Control a servo with Arduino and a potentiometer

Control a servo with a potentiometer using an Arduino Uno

We are going to play today with a micro servo. In general, a servo motor is a rotary actuator o linear actuator and it allows for precise control of angular or linear position, velocity and acceleration. Micro servos, which are just small servos, are widely used in radio control (RC) vehicles and robotics. Being able to control a servo motor is important because it allows you to physically operate  the world around you from the Arduino.

1. An Arduino board with an USB connection and the Arduino IDE installed.
2. Here I used a 2K ohm linear potentiometer, but you may use a different one.
3. A micro-servo motor, for this post I used a TowerPro SG90, but any similar micro-servo should work. You can control a bigger servo, but in that case you cannot power it using the Arduino and it has to have its own power supply.
4. A breadboard and wires.

Circuit diagram
The circuit diagram can be splatted in two parts, one is a voltage divider using a potentiometer and the other part is the connection to the servo motor. The connection of the different elements should look like this:

Circuit diagram to control a servo with a potentiometer

As said, because we are using a small micro servo, you can power it directly to the Arduino board. If you want to control more than one servo, or you want to use a more powerful servo, you should add a power supply for the servo(s) and remember to connect the ground of the Arduino to the ground of your power supply!, in that case the circuit diagram will look like this:

Circuit diagram with an external power supply using AA batteries
Circuit diagram with an external power supply using 4 AA batteries (I’ve assumed that the servo operates within 4.8 to 6V)

Arduino Code
I’m going to divide the code in two parts to make it clear, the first part is where I declare all the variables I need:

As you can see, the first thing is to include the servo library which is already installed with the Arduino IDE, so you just have to call it. Then I declare three variables for the servo, the first one is the position, the second one is the pin where I have connected the device (in this case the servo is connected to digital pin number 9 on the Arduino Uno board) and finally a small delay to let the servo reach its position and settle down before sending a new position.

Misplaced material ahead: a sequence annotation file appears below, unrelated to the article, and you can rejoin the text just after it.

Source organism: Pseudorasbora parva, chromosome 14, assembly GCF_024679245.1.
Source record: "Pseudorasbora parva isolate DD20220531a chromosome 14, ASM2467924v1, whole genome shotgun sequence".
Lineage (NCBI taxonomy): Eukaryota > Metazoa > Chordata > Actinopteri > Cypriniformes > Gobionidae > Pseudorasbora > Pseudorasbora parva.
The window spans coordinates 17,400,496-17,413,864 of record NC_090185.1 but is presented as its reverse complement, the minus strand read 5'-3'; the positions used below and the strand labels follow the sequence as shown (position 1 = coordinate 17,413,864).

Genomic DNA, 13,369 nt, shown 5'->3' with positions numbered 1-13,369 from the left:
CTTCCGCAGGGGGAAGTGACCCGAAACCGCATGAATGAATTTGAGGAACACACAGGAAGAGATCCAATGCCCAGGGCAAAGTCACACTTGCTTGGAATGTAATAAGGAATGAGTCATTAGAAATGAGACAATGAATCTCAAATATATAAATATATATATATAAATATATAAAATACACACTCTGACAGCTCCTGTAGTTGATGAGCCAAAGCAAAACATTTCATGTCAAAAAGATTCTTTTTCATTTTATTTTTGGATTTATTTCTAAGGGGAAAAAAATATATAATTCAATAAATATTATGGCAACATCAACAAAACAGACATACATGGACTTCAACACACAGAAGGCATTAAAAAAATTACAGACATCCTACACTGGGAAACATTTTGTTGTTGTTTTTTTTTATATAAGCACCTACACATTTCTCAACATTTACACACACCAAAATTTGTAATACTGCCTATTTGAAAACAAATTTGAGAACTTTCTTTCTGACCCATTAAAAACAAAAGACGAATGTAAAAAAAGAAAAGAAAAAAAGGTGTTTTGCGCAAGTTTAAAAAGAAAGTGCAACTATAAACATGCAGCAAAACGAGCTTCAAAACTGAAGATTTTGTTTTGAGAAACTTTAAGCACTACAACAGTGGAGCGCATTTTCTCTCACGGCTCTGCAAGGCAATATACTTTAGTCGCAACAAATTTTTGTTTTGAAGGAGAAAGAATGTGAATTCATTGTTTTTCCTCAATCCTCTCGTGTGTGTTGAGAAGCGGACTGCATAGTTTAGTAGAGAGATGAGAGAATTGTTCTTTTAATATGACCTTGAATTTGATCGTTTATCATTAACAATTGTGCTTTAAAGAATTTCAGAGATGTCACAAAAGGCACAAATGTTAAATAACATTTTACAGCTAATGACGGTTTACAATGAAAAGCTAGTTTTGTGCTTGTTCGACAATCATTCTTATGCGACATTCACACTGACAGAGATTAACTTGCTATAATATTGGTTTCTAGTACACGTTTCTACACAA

Once everything is declared for the servo, we need to declare the two variables we need for the potentiometer: the first value is to store the value we read from the potentiometer and the second variable is the pin where I have connected the potentiometer, in this case is the analog in pin A0.

In the void setup, the one that only runs once, we declare to what pin the servo is connected. Next, inside the void loop, the first thing we do is reading the potentiometer doing an analogRead(pin) of the pin where it is connected. Now comes the ‘tricky’ part, how to convert the reading from the potentiometer to a position from 0 to 180 degrees for the micro servo:

What we know:
– The servo range of movement goes from 0 to 180 degrees, sometimes the servos don’t fully get the full range, so you may want to reduce the range from 5 to 175 degrees for example to be safe.
– The potentiometer read (that is, the analogRead()) goes from 0 to 1023.

With this information we can start to think about the situations we can guess. The first one is when the potentiometer reading is 0 and this should move the first potentiometer position, which will be 5 degrees. In the same way, we know that the final point is when the potentiometer reading is 1023 and the servo position is 175. This gives us two points as in the following plot:

Servo position vs potentiometer read plot
Servo position vs potentiometer read plot

And because we want a linear change with the potentiometer read, we can use now the equation of a line to figure out how to calculate the angle of the servo from the potentiometer read:
– The slope of the line is calculated as m=(y_2-y_1)/(x_2-x_1) where our y values are the servo position and our x values are the potentiometer readings. This translates to m=(175-5)/(1023-0)=170/1023.
– The equation of a line is y-y_1=m(x-x_1) which in our case, using the first point (0,5) leads us to y-5=170/1023(x-0).

Rearranging a little bit and using the defined variables x = potRead and y = pos whe have: pos=170/1023potRead+5, which is what is written on line 7 in the second chunk of code. The point after the values inside the division is to tell the Arduino to do a float division even if later the value is truncated to an integer. It is recommended to do it this way because when we divide integers weird things might happen and this simple addition solves that problem.

Finally, the calculated position of the servo is sent to the servo motor and we finally give a small delay for the servo to reach the position. The code is now completed, you can copy it from the previous blocks or find it on my Github account. The last required step is to just send the code to the Arduino board. Once is uploaded, every change made on the potentiometer knob will move the servo motor position in any direction.